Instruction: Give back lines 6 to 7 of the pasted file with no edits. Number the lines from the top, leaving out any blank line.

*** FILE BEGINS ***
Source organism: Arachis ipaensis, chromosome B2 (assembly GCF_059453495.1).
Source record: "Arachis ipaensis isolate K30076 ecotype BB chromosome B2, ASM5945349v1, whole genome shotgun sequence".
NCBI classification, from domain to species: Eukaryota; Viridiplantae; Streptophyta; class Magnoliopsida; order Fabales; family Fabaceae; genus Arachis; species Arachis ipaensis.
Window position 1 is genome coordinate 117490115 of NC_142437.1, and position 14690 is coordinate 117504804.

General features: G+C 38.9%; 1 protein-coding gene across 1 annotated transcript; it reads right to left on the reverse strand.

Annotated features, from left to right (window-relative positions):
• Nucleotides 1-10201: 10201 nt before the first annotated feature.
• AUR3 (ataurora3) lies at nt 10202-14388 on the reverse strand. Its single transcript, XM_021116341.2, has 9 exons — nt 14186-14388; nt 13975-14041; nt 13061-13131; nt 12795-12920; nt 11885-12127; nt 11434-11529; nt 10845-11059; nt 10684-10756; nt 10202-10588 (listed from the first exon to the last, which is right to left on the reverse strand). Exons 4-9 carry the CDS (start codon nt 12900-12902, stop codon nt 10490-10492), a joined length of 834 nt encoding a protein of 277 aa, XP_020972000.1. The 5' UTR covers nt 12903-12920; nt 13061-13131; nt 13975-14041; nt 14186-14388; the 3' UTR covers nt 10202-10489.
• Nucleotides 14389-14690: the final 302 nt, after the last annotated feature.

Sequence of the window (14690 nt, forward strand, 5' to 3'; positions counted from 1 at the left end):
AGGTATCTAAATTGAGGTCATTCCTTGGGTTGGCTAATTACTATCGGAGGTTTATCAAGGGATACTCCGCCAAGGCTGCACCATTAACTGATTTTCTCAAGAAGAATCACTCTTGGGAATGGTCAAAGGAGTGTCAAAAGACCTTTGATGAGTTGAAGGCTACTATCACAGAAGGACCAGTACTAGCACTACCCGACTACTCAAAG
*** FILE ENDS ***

Annotated features, from left to right (window-relative positions):
• Nucleotides 1-10201: 10201 nt before the first annotated feature.